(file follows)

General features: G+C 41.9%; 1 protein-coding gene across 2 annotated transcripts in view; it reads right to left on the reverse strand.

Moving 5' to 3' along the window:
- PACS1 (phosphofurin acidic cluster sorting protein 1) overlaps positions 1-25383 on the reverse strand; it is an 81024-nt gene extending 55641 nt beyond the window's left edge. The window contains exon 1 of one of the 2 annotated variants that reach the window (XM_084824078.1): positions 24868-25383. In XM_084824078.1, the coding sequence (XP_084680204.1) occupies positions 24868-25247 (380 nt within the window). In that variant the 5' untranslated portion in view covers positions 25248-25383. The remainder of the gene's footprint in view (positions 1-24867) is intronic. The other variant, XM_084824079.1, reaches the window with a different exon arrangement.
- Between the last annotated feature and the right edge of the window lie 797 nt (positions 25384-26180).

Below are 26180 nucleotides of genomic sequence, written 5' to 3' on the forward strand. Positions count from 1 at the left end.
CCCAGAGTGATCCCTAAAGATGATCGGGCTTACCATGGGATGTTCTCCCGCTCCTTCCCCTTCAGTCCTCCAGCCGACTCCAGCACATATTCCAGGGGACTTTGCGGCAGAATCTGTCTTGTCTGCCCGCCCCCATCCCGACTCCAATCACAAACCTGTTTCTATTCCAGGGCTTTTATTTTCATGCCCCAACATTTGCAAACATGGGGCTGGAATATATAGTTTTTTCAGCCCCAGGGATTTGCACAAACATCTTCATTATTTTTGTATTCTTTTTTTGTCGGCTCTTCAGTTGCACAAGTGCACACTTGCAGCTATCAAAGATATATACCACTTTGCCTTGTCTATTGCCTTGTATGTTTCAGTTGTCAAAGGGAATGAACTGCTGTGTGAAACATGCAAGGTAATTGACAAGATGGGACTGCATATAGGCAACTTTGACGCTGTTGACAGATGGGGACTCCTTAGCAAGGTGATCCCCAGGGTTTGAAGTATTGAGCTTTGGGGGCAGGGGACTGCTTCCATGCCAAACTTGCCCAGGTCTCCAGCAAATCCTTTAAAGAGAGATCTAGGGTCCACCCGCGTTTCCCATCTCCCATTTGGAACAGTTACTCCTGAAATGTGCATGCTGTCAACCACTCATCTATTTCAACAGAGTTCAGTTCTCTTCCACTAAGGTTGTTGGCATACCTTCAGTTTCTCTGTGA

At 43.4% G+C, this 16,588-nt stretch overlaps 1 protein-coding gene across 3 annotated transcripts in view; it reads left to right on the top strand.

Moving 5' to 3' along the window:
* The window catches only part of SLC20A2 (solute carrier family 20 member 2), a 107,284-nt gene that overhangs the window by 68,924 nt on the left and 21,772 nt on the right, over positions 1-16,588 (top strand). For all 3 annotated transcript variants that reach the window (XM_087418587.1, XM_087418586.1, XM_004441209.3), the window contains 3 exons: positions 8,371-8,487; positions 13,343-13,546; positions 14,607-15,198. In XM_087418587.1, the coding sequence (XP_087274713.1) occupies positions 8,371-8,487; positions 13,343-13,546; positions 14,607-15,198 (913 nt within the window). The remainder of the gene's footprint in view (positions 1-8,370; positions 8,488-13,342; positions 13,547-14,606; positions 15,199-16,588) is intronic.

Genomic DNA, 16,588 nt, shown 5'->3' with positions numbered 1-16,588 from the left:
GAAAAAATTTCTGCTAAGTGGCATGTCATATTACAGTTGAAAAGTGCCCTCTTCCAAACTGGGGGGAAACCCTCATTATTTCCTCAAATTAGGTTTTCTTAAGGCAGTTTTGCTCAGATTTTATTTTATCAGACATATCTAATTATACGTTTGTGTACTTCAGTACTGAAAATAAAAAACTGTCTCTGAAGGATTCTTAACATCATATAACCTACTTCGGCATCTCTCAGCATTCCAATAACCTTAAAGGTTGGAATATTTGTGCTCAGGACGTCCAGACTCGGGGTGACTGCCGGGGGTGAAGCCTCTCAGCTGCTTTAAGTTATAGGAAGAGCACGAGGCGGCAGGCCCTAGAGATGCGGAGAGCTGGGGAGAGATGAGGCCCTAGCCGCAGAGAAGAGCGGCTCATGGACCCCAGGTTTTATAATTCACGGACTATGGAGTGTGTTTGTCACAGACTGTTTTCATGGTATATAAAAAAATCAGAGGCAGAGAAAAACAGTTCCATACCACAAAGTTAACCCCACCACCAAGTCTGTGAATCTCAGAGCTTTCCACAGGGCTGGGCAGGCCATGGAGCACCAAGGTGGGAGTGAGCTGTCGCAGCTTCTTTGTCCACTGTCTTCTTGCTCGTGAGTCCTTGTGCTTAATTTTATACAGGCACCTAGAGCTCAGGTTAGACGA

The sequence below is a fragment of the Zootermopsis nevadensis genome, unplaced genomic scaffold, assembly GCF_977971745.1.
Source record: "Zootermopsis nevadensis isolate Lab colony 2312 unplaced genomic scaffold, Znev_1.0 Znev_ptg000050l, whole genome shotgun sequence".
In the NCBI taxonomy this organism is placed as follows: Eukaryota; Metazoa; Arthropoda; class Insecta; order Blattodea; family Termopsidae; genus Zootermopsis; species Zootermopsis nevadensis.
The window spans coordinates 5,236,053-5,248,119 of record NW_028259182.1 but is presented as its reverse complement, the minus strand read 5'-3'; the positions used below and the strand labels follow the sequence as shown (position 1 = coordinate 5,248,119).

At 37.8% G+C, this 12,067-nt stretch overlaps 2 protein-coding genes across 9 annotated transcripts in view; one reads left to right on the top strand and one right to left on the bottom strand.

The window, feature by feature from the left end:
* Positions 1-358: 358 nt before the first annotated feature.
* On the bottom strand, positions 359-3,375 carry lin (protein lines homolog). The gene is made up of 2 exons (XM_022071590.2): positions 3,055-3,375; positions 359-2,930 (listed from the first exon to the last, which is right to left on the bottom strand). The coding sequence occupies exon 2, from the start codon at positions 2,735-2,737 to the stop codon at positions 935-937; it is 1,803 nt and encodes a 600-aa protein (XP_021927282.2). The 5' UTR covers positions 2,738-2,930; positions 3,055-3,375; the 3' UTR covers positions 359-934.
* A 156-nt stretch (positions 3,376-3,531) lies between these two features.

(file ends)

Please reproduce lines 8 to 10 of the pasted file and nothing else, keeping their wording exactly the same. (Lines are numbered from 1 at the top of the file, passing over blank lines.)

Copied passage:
Moving 5' to 3' along the window:
* The window catches only part of SLC20A2 (solute carrier family 20 member 2), a 107,284-nt gene that overhangs the window by 68,924 nt on the left and 21,772 nt on the right, over positions 1-16,588 (top strand). For all 3 annotated transcript variants that reach the window (XM_087418587.1, XM_087418586.1, XM_004441209.3), the window contains 3 exons: positions 8,371-8,487; positions 13,343-13,546; positions 14,607-15,198. In XM_087418587.1, the coding sequence (XP_087274713.1) occupies positions 8,371-8,487; positions 13,343-13,546; positions 14,607-15,198 (913 nt within the window). The remainder of the gene's footprint in view (positions 1-8,370; positions 8,488-13,342; positions 13,547-14,606; positions 15,199-16,588) is intronic.

Genomic DNA, 16,588 nt, shown 5'->3' with positions numbered 1-16,588 from the left: